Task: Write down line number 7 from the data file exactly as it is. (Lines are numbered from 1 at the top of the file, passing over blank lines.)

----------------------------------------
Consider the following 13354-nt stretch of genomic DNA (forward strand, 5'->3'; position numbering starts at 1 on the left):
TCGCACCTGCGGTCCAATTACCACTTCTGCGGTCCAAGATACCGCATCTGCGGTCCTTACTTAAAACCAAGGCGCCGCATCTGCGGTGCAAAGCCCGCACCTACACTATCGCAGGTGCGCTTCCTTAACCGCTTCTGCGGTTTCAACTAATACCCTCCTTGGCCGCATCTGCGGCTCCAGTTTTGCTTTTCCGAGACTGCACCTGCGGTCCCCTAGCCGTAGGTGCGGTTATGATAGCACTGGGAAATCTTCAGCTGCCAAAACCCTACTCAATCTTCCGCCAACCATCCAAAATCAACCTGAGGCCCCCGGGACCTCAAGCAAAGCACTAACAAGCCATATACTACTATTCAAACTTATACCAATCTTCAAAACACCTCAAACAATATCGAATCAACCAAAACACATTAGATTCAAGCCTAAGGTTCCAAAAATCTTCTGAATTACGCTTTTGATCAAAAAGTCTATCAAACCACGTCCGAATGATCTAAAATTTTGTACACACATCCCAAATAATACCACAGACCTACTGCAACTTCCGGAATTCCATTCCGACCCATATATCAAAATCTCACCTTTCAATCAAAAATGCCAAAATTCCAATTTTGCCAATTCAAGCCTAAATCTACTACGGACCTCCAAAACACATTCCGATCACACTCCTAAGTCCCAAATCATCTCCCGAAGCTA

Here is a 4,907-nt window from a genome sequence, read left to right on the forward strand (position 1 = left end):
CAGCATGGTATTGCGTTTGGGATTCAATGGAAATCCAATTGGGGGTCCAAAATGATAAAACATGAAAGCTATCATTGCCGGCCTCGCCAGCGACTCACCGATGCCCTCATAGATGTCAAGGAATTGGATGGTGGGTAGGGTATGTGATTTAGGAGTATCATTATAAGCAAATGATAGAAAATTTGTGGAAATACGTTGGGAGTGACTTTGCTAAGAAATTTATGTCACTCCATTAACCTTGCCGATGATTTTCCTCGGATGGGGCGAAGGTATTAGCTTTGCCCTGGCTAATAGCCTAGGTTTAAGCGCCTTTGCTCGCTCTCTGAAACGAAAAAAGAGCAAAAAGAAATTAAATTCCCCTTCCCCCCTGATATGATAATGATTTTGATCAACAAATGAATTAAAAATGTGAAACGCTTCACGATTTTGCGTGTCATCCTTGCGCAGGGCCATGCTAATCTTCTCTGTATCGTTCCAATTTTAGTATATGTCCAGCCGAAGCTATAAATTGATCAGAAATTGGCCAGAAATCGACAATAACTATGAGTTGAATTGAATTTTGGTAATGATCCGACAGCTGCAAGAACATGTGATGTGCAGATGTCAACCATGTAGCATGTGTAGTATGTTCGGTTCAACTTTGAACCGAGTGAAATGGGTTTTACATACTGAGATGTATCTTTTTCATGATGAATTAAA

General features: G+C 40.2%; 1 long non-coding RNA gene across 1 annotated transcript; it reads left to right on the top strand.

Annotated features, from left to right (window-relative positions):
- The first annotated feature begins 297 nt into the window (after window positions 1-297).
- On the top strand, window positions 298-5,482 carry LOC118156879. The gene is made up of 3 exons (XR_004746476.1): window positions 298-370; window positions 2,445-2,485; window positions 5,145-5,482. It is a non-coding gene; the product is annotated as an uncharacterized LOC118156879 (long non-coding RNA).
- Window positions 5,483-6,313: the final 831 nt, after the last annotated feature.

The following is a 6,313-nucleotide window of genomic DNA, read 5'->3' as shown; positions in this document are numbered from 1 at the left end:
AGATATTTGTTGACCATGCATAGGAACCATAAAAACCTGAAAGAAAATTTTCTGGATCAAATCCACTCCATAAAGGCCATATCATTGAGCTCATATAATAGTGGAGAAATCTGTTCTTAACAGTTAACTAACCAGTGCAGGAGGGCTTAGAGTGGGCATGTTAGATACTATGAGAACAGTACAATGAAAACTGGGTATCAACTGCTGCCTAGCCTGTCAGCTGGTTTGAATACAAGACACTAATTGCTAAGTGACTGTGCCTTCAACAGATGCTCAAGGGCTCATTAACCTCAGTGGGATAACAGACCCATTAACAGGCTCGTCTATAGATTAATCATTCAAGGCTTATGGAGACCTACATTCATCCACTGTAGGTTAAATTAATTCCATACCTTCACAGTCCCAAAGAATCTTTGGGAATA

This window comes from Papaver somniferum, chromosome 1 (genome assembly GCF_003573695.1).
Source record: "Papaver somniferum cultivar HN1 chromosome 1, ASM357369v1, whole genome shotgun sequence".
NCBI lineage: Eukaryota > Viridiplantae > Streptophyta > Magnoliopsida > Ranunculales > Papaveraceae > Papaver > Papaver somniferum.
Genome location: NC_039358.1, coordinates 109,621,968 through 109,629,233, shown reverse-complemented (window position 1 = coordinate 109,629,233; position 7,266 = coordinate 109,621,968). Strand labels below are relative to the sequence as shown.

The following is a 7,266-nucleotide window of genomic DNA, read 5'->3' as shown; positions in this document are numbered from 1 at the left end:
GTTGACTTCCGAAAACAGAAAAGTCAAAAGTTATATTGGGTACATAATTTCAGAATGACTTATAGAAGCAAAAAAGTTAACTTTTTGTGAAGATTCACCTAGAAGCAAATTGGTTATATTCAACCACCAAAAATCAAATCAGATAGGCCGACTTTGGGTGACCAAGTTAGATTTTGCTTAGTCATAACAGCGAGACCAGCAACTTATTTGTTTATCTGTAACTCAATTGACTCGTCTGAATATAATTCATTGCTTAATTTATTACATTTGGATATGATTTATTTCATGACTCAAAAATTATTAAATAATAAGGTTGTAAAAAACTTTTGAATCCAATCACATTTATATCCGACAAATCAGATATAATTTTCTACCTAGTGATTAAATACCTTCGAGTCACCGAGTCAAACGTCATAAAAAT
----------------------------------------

- The first annotated feature begins 297 nt into the window (after window positions 1-297).